The Cannes Lions International Festival of Creativity returned this week (June 18-22) to recognise and reward the best organisations involved in creativity, advertising, media, technology and innovation.
With the growing progression of digital and influencers using social media over the past year, the annual event drastically reshuffled its program and staple awards, which saw new categories added – including the eye-catching Social and Influencer Lions.
There’s no denying that influencer marketing has become a solid avenue in the creative and performance world, with more brands harnessing the power of authentic relationships to promote their campaigns. Recent stats show that 86% of marketers are now investing in the channel with an additional 39% set to increase their budgets on influencers in 2018.
With influencer marketing in the spotlight at Cannes, there were talks and announcements surrounding the channel, so here’s a breakdown on some of the key takeaways from this year’s event.
Straight away a big move came from Unilever’s chief marketing officer Keith Weed when he announced that the brand will no longer be working with influencers who buy fake followers as it continues to crack down on transparency. Wood also added that they will prioritise working with partners who increase transparency and help prevent bad practices throughout the digital ecosystem.
While he said the channel has “its dark side”, Wood was positive of its growth and encouraged the industry to take steps to ensure the market and channel is fit for purpose.
Facebook becoming more difficult
Despite the continued developments of its platforms to benefit advertisers and content creators, the last 12 months for Facebook as not been particularly fruitful – most noticeably the platform’s fallout from the Cambridge Analytica scandal where 87 million user profiles were used for data purposes in the run up the US presidential election.
On the publications’ relationship with the social media platform, The New York Times CEO Mark Thompson said they found it more difficult, following the suspension of its paid promotion due to Facebook’s issue-ads policy which pushed some of its content in with political/advocacy ads.
“There are incredibly complex algorithms which are changing, optimising and changing the whole time, which neither the marketing industry, publishers nor the public has any detailed understanding of,” said Thompson; “We constantly hear about good intentions from all the platforms. But I do feel this is the moment where, whether it’s voluntary or through regulation, that we have a statutory [law] or that we understand exactly how these things are happening.”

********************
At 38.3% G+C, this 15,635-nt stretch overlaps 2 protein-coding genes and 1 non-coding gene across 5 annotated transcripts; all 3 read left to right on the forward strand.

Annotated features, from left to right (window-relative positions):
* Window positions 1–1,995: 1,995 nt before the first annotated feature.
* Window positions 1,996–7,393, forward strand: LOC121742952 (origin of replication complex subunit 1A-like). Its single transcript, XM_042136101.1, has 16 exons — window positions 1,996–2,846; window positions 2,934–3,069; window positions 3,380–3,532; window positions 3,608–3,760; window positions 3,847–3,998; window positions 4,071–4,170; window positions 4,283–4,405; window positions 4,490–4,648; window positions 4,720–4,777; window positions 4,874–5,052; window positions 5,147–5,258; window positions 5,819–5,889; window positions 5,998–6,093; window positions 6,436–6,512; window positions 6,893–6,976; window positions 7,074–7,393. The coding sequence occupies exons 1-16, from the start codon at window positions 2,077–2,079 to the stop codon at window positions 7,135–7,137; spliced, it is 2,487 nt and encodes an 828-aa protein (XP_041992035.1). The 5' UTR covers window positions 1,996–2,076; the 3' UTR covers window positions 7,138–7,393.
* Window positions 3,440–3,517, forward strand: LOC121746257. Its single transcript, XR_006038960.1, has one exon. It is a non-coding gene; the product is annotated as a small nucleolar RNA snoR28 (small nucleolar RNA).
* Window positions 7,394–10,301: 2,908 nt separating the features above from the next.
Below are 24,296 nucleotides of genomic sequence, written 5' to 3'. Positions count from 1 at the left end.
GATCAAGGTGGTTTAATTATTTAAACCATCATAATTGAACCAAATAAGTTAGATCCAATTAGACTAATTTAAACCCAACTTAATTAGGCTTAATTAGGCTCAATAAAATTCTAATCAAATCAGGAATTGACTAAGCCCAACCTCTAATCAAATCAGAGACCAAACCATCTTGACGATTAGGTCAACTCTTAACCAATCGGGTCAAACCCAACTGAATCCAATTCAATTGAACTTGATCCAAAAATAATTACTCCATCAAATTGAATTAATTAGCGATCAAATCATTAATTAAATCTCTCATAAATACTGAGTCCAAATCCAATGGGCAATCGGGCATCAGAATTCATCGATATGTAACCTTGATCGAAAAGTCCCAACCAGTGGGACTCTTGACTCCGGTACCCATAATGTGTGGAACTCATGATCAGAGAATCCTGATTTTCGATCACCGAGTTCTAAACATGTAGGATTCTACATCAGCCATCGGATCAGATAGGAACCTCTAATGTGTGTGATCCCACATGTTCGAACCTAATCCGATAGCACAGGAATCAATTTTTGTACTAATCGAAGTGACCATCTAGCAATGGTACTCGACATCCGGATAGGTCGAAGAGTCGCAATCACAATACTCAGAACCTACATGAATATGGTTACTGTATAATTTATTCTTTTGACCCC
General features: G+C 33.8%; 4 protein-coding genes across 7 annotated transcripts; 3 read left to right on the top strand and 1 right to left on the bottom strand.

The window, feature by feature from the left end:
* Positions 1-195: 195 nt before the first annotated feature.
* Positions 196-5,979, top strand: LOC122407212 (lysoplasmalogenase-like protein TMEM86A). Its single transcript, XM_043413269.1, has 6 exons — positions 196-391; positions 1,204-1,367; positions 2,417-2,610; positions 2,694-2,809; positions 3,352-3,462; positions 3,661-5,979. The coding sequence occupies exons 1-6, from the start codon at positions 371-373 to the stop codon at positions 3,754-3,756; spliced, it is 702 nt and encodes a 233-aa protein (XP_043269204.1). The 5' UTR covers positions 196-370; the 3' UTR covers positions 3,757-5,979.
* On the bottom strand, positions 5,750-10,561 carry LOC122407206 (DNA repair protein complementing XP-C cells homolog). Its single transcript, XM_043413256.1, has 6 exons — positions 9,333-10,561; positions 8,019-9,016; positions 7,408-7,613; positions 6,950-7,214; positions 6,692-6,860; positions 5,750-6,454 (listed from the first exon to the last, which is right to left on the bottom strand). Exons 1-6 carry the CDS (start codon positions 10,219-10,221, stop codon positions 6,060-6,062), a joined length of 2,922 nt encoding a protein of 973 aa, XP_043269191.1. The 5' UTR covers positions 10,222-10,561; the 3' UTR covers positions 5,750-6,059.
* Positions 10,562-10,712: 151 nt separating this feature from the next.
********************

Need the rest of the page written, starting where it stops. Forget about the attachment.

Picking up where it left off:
Social and Influencer Lions
Of course, the most talked about aspect of Cannes this year was the introduction of the Social and Influencer Lions to celebrate creative and strategic influencer marketing solutions – showcasing levels of engagement, social reach and commercial success.
A total of 67 Lions were awarded among Gold, Silver and Bronze levels, followed by the top prize the Grand Prix. The Grand Prix was awarded to Nike’s “Nothing Beats a Londoner” ad campaign by Wieden & Kennedy London, featuring London athletes training and performing in their hometown.
The campaign excelled on social media which saw sports stars and celebrities posting individual screens on Instagram and linking them to the next competitor. Facebook’s VP and chief creative officer, Mark D’Arcy, said: “this is how culture gets shaped and it is pretty incredible”.
Tech companies, creative and advertising agencies alike shared some thoughts on this year’s Cannes Lions with NMPi’s CEO Luke Judge calling it a week of fascinating, informative, exciting and occasionally sobering discussions about “the present and future prospects for the advertising industry.”
This comes following the media agency acquiring US-based creative specialists Joystick, expanding its range of services from media, technology and creative through to experiential.
On the glaring topic of transparency within influencer marketing, Aaron Brooks, co-founder of influencer marketing platform Vamp believes that the channel remains an effective marketing strategy and choosing the right influencer for your brand should be taken seriously.
“They should embody your values and represent you positively,” he said; “Rushed influencer campaigns without background checks, or self-serve platforms that allow anyone over a certain number of followers to submit content, are leaving brands open to fraudsters.”